Delhi-Kabul ties in a new environment

Defence minister Nirmala Sitharaman did well to state unambiguously on Tuesday that there will be “no boots on the ground” in Afghanistan as far as India is concerned. This has been our unstated policy since our intensive engagement with the post-Taliban Afghanistan commenced 15 years ago. However, there have been voices within the country from time to time — fortunately not at the very top — pleading for Indian troops presence on the count that our development and economic presence required our own soldiers to guard the assets being created with Indian assistance.

Since US President Donald Trump’s August 21 policy announcement on Afghanistan, which saw India as a positive force in Afghanistan and also saw India as a partner in the global fight against terrorism, there was speculation that India might be persuaded to send forces to the embattled country since the US plan to escalate its fight against terrorism.

The defence minister’s statement is a definitive rejection of any guess-work in this matter, and this is a good thing. The Afghans don’t want our troops. They just seek help with defence equipment and capacity-building, which we have been doing even before the recent US policy declaration.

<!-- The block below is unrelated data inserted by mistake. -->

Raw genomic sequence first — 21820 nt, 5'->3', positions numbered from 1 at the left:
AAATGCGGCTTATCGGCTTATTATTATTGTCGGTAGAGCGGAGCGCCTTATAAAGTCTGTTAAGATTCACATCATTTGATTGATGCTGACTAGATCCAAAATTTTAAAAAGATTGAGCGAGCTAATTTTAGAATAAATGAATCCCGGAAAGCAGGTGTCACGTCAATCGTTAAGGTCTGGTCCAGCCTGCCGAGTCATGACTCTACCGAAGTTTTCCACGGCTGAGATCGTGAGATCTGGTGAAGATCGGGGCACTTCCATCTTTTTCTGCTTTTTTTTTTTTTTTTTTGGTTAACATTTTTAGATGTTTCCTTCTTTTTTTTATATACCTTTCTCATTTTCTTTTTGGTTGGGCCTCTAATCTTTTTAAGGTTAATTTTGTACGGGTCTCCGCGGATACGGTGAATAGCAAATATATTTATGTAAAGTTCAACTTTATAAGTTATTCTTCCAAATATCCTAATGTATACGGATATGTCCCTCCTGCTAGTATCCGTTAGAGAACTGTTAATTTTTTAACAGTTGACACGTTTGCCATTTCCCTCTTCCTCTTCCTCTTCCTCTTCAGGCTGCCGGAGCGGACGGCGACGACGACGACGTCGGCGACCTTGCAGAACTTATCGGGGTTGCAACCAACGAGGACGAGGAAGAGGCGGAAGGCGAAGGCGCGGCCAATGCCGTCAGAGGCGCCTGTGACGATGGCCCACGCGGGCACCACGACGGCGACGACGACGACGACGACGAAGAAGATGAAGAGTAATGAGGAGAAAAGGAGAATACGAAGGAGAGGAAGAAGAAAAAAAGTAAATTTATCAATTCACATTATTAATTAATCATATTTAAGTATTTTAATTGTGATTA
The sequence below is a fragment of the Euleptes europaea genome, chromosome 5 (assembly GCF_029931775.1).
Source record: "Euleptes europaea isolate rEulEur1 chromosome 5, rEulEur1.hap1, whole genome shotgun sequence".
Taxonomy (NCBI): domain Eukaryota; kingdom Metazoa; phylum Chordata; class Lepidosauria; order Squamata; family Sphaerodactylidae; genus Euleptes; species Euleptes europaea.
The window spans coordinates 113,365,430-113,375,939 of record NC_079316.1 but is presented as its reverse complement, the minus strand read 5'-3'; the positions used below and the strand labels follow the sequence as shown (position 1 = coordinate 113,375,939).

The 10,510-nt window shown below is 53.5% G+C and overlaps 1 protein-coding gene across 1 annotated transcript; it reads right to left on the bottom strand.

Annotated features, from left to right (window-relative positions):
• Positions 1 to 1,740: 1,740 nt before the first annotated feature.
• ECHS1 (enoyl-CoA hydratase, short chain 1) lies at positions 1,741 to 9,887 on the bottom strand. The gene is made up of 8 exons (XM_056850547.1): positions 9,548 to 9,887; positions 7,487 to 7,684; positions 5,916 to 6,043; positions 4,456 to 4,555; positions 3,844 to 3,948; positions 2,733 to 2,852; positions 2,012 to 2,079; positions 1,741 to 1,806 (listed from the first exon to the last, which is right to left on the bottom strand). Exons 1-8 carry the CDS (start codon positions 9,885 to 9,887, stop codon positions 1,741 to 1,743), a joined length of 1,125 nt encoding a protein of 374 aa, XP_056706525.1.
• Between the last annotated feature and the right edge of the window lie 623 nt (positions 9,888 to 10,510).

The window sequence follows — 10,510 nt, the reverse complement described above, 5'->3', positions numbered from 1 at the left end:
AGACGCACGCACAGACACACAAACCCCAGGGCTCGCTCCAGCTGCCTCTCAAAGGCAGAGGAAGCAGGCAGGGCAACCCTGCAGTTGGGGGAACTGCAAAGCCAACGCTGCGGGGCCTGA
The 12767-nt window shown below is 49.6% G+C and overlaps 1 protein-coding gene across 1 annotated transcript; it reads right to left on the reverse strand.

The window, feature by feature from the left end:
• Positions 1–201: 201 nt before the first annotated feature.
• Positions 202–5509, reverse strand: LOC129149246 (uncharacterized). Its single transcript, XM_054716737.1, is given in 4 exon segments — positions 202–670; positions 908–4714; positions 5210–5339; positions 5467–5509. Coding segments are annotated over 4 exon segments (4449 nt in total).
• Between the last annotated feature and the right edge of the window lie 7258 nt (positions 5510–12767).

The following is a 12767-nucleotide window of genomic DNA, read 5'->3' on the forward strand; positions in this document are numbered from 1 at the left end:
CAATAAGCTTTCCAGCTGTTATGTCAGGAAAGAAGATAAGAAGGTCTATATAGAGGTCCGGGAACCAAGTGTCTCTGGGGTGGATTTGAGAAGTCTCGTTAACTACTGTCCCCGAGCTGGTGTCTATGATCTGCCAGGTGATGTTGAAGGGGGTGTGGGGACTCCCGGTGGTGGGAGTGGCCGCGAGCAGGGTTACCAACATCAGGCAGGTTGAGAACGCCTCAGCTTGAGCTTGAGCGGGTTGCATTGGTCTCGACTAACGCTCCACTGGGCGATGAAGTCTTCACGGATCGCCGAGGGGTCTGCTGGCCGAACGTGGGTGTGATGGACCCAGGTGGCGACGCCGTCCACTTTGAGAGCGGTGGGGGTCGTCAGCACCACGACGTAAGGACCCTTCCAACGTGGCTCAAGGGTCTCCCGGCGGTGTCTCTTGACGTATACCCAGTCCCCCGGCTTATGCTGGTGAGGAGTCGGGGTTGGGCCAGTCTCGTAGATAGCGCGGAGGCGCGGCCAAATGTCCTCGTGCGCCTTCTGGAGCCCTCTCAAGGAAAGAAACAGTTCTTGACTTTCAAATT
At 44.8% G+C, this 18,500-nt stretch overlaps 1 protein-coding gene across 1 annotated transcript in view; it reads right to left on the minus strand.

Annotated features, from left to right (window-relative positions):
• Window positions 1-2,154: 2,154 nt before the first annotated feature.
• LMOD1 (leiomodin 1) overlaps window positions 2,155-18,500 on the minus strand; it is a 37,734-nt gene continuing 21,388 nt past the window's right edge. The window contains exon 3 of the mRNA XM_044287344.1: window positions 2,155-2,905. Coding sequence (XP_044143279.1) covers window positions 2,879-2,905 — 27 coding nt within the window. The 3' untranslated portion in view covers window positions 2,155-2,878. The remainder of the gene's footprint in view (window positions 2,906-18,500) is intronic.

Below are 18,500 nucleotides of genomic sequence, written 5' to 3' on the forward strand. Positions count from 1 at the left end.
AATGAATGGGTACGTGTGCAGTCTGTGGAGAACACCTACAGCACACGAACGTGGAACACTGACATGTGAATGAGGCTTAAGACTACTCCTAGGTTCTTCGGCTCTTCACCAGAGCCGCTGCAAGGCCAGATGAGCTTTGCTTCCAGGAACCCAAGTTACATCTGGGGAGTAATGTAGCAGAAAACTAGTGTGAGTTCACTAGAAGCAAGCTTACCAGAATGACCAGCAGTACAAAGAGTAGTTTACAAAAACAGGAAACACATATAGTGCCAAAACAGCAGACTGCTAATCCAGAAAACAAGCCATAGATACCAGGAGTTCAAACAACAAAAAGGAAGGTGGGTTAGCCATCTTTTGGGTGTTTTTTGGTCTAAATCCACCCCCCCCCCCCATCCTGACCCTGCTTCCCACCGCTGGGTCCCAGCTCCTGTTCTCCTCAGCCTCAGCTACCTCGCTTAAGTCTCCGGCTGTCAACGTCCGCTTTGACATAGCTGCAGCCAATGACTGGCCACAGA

It is just as well that the minister’s clear enunciation came at a joint press conference with the visiting US secretary of defence James Mattis, the first Cabinet-level official of the Trump administration to visit New Delhi. This should dispel doubts not just in Washington but also in Kabul. At the same time India’s rejection of Pakistan PM Shahid Khaqan Abbasi’s mischievous recent statement that India had “zero military or political (legitimate) interest” in Afghanistan was presented emphatically with official declarations which indicate that our social, economic, developmental and capacity-building assistance is in the process of being stepped up.

More than one hundred new development projects are being taken up. Afghan police are now expected to receive training in India under a UNDP programme. Hundreds of military and security personnel also interact with their Indian counterparts in India. There appears to be the recognition now of completing the Chabahar Port Iran-India-Afghanistan trilateral project in Iran by next year to bolster trade between Central Asia and South Asia, skipping Pakistan which has emphatically shown itself to be a barrier to such activity.

India should seek to persuade the US to impress upon Pakistan to desist promoting terrorism in both India (Kashmir) and Afghanistan on pain of withdrawal of financial and military assistance. It is also possibly time for India to take a non-formulaic stance toward the Taliban with a view to easing a political settlement in Afghanistan.

Source: Deccan Chronicle

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